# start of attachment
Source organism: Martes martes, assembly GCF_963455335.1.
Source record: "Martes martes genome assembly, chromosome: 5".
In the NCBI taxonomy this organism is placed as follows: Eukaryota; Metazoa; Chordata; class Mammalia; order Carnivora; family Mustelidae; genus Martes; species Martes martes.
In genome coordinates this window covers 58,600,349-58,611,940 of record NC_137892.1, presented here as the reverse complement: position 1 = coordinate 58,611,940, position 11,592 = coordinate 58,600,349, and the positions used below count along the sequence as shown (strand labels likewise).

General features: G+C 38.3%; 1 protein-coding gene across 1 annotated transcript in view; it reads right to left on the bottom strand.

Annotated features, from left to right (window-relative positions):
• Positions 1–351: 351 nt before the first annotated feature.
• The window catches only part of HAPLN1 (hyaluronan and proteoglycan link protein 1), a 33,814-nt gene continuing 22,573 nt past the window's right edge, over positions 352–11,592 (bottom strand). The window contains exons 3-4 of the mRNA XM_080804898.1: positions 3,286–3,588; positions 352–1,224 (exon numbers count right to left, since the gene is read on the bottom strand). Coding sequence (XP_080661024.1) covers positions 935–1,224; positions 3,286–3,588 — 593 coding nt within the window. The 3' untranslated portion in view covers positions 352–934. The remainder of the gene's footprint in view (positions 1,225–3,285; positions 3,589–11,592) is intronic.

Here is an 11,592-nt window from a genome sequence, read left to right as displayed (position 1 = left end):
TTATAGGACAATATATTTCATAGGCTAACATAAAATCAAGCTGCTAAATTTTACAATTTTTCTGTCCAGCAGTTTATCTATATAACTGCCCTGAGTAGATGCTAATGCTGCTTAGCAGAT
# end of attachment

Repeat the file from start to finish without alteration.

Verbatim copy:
Source organism: Martes martes, assembly GCF_963455335.1.
Source record: "Martes martes genome assembly, chromosome: 5".
In the NCBI taxonomy this organism is placed as follows: Eukaryota; Metazoa; Chordata; class Mammalia; order Carnivora; family Mustelidae; genus Martes; species Martes martes.
In genome coordinates this window covers 58,600,349-58,611,940 of record NC_137892.1, presented here as the reverse complement: position 1 = coordinate 58,611,940, position 11,592 = coordinate 58,600,349, and the positions used below count along the sequence as shown (strand labels likewise).

General features: G+C 38.3%; 1 protein-coding gene across 1 annotated transcript in view; it reads right to left on the bottom strand.

Annotated features, from left to right (window-relative positions):
• Positions 1–351: 351 nt before the first annotated feature.
• The window catches only part of HAPLN1 (hyaluronan and proteoglycan link protein 1), a 33,814-nt gene continuing 22,573 nt past the window's right edge, over positions 352–11,592 (bottom strand). The window contains exons 3-4 of the mRNA XM_080804898.1: positions 3,286–3,588; positions 352–1,224 (exon numbers count right to left, since the gene is read on the bottom strand). Coding sequence (XP_080661024.1) covers positions 935–1,224; positions 3,286–3,588 — 593 coding nt within the window. The 3' untranslated portion in view covers positions 352–934. The remainder of the gene's footprint in view (positions 1,225–3,285; positions 3,589–11,592) is intronic.

Here is an 11,592-nt window from a genome sequence, read left to right as displayed (position 1 = left end):
TTATAGGACAATATATTTCATAGGCTAACATAAAATCAAGCTGCTAAATTTTACAATTTTTCTGTCCAGCAGTTTATCTATATAACTGCCCTGAGTAGATGCTAATGCTGCTTAGCAGAT